3. In your source code, load the custom font as shown in Example 39-9.

    Example 39-9

    text.setFont(Font.loadFont("file:resources/fonts/isadoracyr.ttf", 120));

This code provides the font for the text shown in Figure 39-2.

Setting LCD Text Support

LCD (liquid crystal display) text is an anti-aliased text that takes advantage of the properties of LCD panels to render smoother text. You can take advantage of the LCD text on the text nodes by using the API shown in Example 39-10.

Example 39-10


Alternatively, you can provide this setting in a .css file by using the syntax shown in Example 39-11.

Example 39-11

.text { -fx-font-smoothing-type: lcd; } 

Rich Text and Bidirectional Support

You can create several Text nodes and lay them out in a single text flow by using the TextFlow layout pane. The TextFlow object employs the text and font of each Text node but ignores the wrapping width and the x and y properties of its children. The TextFlow object uses its own width and text alignment to determine the location of each child. Example 39-12 shows three Text nodes that have different fonts and text laid out in a TextFlow pane.

Example 39-12

String family = "Helvetica";
double size = 50;

TextFlow textFlow = new TextFlow();
Text text1 = new Text("Hello ");
text1.setFont(Font.font(family, size));
Text text2 = new Text("Bold");
text2.setFont(Font.font(family, FontWeight.BOLD, size));
Text text3 = new Text(" World");
text3.setFont(Font.font(family, FontPosture.ITALIC, size));
textFlow.getChildren().addAll(text1, text2, text3);

Group group = new Group(textFlow);
Scene scene = new Scene(group, 500, 150, Color.WHITE);
stage.setTitle("Hello Rich Text");

This code provides the output shown in Figure 39-3.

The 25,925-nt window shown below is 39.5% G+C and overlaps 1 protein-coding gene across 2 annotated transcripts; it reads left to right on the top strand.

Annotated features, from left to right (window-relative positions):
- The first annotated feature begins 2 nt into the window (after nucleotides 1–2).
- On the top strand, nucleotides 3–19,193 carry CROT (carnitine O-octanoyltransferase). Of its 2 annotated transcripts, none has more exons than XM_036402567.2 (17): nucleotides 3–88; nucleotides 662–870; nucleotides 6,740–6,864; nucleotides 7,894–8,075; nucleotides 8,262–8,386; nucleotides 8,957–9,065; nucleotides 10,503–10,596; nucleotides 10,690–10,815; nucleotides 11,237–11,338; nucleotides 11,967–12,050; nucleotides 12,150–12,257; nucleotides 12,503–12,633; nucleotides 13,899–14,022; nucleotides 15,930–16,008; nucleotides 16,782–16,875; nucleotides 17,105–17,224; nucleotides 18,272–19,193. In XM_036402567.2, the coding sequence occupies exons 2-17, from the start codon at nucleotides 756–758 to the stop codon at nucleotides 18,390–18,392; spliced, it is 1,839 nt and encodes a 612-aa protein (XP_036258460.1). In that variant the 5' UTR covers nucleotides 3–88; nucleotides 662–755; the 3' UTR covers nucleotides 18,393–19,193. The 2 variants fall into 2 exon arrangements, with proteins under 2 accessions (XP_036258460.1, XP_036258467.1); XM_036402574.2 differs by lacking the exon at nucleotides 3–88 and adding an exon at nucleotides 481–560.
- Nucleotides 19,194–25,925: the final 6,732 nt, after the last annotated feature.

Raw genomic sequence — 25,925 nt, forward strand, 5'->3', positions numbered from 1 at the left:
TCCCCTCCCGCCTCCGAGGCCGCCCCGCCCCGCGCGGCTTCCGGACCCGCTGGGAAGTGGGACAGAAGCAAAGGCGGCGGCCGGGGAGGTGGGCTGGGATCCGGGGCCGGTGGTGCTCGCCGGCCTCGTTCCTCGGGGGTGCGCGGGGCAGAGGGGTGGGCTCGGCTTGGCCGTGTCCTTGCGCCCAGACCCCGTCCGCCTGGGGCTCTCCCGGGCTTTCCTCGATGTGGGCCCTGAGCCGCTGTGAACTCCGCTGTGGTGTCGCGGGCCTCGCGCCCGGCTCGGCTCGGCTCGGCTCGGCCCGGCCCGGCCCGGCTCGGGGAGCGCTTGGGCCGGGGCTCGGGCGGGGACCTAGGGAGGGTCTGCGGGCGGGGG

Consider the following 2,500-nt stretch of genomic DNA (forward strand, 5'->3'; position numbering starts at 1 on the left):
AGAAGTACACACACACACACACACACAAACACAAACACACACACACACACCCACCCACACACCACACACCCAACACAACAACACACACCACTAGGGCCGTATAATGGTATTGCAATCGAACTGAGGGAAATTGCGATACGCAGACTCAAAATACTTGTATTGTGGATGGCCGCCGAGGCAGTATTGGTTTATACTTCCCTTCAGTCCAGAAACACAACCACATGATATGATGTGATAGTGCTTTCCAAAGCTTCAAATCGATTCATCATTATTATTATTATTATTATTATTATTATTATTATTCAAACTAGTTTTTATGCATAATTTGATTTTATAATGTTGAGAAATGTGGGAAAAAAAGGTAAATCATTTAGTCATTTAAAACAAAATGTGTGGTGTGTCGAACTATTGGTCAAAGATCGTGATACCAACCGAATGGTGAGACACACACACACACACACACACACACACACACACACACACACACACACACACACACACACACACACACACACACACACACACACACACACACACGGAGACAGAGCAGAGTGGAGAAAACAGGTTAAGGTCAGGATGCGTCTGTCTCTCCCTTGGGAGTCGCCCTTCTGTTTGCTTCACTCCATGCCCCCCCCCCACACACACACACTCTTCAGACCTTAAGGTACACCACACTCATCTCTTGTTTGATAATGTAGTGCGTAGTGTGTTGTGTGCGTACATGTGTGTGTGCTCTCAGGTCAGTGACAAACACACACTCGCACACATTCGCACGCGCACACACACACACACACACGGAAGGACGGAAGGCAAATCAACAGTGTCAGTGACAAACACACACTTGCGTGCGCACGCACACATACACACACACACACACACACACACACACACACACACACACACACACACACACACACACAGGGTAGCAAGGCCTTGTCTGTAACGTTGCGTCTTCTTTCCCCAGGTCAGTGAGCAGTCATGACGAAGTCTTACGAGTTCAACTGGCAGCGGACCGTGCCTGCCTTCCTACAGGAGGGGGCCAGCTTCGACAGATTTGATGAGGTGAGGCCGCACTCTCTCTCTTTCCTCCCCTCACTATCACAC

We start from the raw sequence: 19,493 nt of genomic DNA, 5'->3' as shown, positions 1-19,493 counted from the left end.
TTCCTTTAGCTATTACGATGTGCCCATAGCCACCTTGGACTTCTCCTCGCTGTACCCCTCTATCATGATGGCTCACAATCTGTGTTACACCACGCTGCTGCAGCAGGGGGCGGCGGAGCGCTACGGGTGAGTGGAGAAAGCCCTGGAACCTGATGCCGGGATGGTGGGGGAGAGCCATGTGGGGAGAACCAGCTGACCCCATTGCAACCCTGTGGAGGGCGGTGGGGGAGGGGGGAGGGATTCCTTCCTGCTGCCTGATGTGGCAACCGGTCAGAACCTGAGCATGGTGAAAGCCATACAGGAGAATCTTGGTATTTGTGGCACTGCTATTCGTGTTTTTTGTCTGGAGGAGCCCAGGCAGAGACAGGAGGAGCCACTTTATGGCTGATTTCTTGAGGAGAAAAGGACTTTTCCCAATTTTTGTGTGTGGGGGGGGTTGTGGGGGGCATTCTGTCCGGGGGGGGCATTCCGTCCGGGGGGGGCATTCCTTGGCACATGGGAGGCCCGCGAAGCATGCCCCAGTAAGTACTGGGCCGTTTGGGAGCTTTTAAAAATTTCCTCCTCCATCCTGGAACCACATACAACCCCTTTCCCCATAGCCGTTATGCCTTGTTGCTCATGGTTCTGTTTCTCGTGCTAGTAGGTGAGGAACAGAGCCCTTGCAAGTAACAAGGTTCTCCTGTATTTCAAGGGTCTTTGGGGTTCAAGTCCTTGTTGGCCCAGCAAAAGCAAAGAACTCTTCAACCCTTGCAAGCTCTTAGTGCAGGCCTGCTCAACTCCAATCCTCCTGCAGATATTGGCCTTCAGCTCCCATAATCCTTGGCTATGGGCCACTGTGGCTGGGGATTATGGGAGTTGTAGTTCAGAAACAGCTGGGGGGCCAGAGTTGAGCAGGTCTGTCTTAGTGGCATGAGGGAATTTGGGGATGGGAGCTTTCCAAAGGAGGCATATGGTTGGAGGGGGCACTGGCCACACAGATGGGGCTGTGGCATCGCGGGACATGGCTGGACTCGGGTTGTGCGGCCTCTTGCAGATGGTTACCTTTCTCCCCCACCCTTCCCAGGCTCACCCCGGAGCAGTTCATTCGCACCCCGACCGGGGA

You can embed objects such as shapes and images together with the text nodes in a TextFlow object or create text with bidirectional support as shown in Example 39-13.

Example 39-13

import javafx.application.Application;
import static javafx.application.Application.launch;
import javafx.scene.Group;
import javafx.scene.Scene;
import javafx.scene.paint.Color;
import javafx.scene.text.Font;
import javafx.scene.text.Text;
import javafx.scene.text.TextFlow;
import javafx.stage.Stage;

public class JavaFXBidiText extends Application {
    public void start(Stage stage) throws Exception {
        TextFlow textFlow = new TextFlow();
        Font font = new Font("Tahoma", 48);
        Text text1 = new Text("He said \u0627\u0644\u0633\u0644\u0627\u0645");
        Text text2 = new Text(" \u0639\u0644\u064a\u0643\u0645 to me.");
        textFlow.getChildren().addAll(text1, text2);
        Group group = new Group(textFlow);
        Scene scene = new Scene(group, 650, 150, Color.WHITE);
        stage.setTitle("Hello Bidi Text");

This code creates the output shown in Figure 39-4.

This example shows how the content of a single Text node can be divided and placed in different locations on the TextFlow object due to bidirectional reordering.

The default orientation of the TextFlow object is left-to-right with Arabic words to be rendered right-to-left. There are two Arabic words to be rendered together: the red word is rendered first at the rightmost position and is followed to the left by the blue word.

You can change the default orientation of the TextFlow object by calling


Note that both the Text and TextFlow objects support bidirectional reordering as defined by the Unicode Consortium in the Bidirectional Algorithm Annex #9 at